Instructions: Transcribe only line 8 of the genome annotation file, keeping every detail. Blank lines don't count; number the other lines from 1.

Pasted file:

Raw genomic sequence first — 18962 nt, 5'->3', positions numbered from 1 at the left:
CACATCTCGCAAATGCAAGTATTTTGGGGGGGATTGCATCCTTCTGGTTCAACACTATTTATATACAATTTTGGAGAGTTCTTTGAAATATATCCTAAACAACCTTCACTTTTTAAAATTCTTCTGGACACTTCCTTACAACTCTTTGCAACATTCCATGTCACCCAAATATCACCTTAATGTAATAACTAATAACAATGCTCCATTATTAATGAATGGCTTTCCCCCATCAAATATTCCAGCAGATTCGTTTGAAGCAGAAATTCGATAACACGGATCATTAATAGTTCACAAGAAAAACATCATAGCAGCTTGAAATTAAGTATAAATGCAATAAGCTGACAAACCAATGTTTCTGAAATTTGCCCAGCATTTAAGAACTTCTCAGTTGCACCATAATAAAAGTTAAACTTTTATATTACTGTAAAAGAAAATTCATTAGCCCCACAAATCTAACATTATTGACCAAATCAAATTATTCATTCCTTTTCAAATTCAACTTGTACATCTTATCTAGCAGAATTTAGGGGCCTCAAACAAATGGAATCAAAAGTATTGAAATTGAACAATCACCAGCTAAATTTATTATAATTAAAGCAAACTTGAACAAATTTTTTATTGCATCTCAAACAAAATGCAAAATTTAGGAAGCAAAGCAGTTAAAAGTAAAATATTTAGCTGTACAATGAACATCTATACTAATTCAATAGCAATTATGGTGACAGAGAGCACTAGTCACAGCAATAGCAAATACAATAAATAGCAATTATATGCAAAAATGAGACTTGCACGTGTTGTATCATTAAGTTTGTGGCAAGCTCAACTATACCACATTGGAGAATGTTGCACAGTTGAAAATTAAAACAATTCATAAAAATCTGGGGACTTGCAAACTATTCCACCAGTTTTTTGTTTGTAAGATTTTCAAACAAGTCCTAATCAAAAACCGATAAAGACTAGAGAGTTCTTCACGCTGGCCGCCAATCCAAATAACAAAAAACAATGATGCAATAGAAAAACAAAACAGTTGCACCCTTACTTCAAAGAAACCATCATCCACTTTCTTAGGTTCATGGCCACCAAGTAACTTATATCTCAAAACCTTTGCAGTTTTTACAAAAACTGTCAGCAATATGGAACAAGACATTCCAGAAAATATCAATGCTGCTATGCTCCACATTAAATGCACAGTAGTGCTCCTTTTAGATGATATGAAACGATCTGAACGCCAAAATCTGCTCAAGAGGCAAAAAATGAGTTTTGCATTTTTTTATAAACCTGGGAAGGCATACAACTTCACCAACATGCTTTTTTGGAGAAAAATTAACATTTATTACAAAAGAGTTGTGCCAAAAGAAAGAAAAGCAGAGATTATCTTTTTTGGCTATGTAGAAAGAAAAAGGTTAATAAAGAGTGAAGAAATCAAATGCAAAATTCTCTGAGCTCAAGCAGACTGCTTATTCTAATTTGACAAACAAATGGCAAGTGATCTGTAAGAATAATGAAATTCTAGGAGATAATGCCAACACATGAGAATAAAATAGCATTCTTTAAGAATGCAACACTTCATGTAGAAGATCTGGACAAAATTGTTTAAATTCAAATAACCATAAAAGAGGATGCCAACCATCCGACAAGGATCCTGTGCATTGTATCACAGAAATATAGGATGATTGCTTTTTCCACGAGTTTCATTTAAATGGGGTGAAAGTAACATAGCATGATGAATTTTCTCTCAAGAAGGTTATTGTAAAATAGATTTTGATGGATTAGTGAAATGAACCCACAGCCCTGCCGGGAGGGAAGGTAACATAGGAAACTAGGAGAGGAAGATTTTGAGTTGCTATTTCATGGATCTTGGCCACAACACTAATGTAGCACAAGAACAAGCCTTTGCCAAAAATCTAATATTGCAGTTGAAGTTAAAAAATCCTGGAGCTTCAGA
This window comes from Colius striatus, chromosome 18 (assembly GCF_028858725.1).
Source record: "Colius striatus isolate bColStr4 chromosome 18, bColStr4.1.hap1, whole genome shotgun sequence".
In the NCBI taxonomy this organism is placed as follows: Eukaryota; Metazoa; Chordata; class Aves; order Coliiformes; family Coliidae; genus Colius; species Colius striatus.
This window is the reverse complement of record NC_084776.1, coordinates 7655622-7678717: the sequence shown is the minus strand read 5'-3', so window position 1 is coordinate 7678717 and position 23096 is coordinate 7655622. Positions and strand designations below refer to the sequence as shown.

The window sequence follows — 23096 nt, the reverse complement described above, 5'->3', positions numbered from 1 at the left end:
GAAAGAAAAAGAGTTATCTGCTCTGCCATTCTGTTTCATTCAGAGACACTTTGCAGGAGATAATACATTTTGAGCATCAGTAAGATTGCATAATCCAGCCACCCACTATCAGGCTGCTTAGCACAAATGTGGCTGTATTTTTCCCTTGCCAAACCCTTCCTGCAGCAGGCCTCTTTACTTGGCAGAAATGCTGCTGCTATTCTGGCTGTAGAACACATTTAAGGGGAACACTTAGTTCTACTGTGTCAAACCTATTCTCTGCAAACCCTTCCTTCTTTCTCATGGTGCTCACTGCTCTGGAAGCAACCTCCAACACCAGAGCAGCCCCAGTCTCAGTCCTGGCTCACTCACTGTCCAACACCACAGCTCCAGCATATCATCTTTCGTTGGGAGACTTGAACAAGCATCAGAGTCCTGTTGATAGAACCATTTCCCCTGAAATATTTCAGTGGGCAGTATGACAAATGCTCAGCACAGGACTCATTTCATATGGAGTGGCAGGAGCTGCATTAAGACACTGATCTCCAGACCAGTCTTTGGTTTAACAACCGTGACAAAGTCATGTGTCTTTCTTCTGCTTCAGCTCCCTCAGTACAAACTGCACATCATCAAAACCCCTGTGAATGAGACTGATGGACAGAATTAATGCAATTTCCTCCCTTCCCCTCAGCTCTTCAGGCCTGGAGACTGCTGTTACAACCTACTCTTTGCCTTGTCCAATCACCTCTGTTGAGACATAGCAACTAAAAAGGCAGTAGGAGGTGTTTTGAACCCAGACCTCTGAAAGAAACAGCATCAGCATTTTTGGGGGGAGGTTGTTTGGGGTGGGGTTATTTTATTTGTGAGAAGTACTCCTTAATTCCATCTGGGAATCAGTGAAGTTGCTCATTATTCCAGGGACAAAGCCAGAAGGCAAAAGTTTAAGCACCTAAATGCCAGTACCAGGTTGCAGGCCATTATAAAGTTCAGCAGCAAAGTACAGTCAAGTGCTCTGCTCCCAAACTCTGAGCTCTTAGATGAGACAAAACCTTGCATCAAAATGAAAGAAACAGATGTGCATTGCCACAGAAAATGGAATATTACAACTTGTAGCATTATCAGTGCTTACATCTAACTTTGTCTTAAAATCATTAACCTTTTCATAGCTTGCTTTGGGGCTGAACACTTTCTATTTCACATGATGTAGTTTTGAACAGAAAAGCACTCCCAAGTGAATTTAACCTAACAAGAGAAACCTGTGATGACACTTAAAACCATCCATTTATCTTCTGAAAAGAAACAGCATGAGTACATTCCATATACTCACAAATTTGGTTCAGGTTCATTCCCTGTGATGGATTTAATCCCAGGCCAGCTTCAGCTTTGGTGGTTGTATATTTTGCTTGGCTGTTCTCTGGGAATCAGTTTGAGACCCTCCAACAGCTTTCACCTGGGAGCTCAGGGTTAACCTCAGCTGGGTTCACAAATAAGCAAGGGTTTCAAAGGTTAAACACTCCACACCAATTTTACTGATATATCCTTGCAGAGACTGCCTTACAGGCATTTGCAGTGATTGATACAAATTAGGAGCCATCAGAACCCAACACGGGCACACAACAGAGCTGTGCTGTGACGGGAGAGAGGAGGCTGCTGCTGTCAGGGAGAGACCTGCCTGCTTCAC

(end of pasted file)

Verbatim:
GAAAGAAAAAGAGTTATCTGCTCTGCCATTCTGTTTCATTCAGAGACACTTTGCAGGAGATAATACATTTTGAGCATCAGTAAGATTGCATAATCCAGCCACCCACTATCAGGCTGCTTAGCACAAATGTGGCTGTATTTTTCCCTTGCCAAACCCTTCCTGCAGCAGGCCTCTTTACTTGGCAGAAATGCTGCTGCTATTCTGGCTGTAGAACACATTTAAGGGGAACACTTAGTTCTACTGTGTCAAACCTATTCTCTGCAAACCCTTCCTTCTTTCTCATGGTGCTCACTGCTCTGGAAGCAACCTCCAACACCAGAGCAGCCCCAGTCTCAGTCCTGGCTCACTCACTGTCCAACACCACAGCTCCAGCATATCATCTTTCGTTGGGAGACTTGAACAAGCATCAGAGTCCTGTTGATAGAACCATTTCCCCTGAAATATTTCAGTGGGCAGTATGACAAATGCTCAGCACAGGACTCATTTCATATGGAGTGGCAGGAGCTGCATTAAGACACTGATCTCCAGACCAGTCTTTGGTTTAACAACCGTGACAAAGTCATGTGTCTTTCTTCTGCTTCAGCTCCCTCAGTACAAACTGCACATCATCAAAACCCCTGTGAATGAGACTGATGGACAGAATTAATGCAATTTCCTCCCTTCCCCTCAGCTCTTCAGGCCTGGAGACTGCTGTTACAACCTACTCTTTGCCTTGTCCAATCACCTCTGTTGAGACATAGCAACTAAAAAGGCAGTAGGAGGTGTTTTGAACCCAGACCTCTGAAAGAAACAGCATCAGCATTTTTGGGGGGAGGTTGTTTGGGGTGGGGTTATTTTATTTGTGAGAAGTACTCCTTAATTCCATCTGGGAATCAGTGAAGTTGCTCATTATTCCAGGGACAAAGCCAGAAGGCAAAAGTTTAAGCACCTAAATGCCAGTACCAGGTTGCAGGCCATTATAAAGTTCAGCAGCAAAGTACAGTCAAGTGCTCTGCTCCCAAACTCTGAGCTCTTAGATGAGACAAAACCTTGCATCAAAATGAAAGAAACAGATGTGCATTGCCACAGAAAATGGAATATTACAACTTGTAGCATTATCAGTGCTTACATCTAACTTTGTCTTAAAATCATTAACCTTTTCATAGCTTGCTTTGGGGCTGAACACTTTCTATTTCACATGATGTAGTTTTGAACAGAAAAGCACTCCCAAGTGAATTTAACCTAACAAGAGAAACCTGTGATGACACTTAAAACCATCCATTTATCTTCTGAAAAGAAACAGCATGAGTACATTCCATATACTCACAAATTTGGTTCAGGTTCATTCCCTGTGATGGATTTAATCCCAGGCCAGCTTCAGCTTTGGTGGTTGTATATTTTGCTTGGCTGTTCTCTGGGAATCAGTTTGAGACCCTCCAACAGCTTTCACCTGGGAGCTCAGGGTTAACCTCAGCTGGGTTCACAAATAAGCAAGGGTTTCAAAGGTTAAACACTCCACACCAATTTTACTGATATATCCTTGCAGAGACTGCCTTACAGGCATTTGCAGTGATTGATACAAATTAGGAGCCATCAGAACCCAACACGGGCACACAACAGAGCTGTGCTGTGACGGGAGAGAGGAGGCTGCTGCTGTCAGGGAGAGACCTGCCTGCTTCAC